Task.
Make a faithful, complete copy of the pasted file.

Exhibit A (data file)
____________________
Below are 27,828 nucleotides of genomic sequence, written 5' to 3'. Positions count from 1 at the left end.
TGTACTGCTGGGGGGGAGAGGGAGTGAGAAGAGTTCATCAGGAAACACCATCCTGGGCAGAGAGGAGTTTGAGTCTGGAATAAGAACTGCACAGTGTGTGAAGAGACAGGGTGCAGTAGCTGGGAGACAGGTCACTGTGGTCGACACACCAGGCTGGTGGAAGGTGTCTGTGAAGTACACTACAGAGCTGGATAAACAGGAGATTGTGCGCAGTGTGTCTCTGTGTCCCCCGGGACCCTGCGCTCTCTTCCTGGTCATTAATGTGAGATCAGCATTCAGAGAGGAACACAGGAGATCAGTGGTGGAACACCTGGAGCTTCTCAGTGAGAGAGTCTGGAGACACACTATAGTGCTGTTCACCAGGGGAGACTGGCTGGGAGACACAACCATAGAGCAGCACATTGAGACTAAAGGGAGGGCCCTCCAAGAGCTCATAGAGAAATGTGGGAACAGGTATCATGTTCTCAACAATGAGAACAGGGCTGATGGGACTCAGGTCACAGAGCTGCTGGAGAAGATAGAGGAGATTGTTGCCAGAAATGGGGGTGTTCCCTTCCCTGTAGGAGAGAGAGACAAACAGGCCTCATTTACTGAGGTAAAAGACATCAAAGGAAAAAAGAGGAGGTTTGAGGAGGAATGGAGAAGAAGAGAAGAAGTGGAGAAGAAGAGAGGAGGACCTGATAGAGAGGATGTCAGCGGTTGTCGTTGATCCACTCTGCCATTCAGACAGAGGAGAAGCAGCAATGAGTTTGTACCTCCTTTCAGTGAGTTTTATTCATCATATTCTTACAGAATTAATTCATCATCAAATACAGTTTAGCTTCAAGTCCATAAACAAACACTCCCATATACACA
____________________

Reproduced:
Below are 27,828 nucleotides of genomic sequence, written 5' to 3'. Positions count from 1 at the left end.
TGTACTGCTGGGGGGGAGAGGGAGTGAGAAGAGTTCATCAGGAAACACCATCCTGGGCAGAGAGGAGTTTGAGTCTGGAATAAGAACTGCACAGTGTGTGAAGAGACAGGGTGCAGTAGCTGGGAGACAGGTCACTGTGGTCGACACACCAGGCTGGTGGAAGGTGTCTGTGAAGTACACTACAGAGCTGGATAAACAGGAGATTGTGCGCAGTGTGTCTCTGTGTCCCCCGGGACCCTGCGCTCTCTTCCTGGTCATTAATGTGAGATCAGCATTCAGAGAGGAACACAGGAGATCAGTGGTGGAACACCTGGAGCTTCTCAGTGAGAGAGTCTGGAGACACACTATAGTGCTGTTCACCAGGGGAGACTGGCTGGGAGACACAACCATAGAGCAGCACATTGAGACTAAAGGGAGGGCCCTCCAAGAGCTCATAGAGAAATGTGGGAACAGGTATCATGTTCTCAACAATGAGAACAGGGCTGATGGGACTCAGGTCACAGAGCTGCTGGAGAAGATAGAGGAGATTGTTGCCAGAAATGGGGGTGTTCCCTTCCCTGTAGGAGAGAGAGACAAACAGGCCTCATTTACTGAGGTAAAAGACATCAAAGGAAAAAAGAGGAGGTTTGAGGAGGAATGGAGAAGAAGAGAAGAAGTGGAGAAGAAGAGAGGAGGACCTGATAGAGAGGATGTCAGCGGTTGTCGTTGATCCACTCTGCCATTCAGACAGAGGAGAAGCAGCAATGAGTTTGTACCTCCTTTCAGTGAGTTTTATTCATCATATTCTTACAGAATTAATTCATCATCAAATACAGTTTAGCTTCAAGTCCATAAACAAACACTCCCATATACACA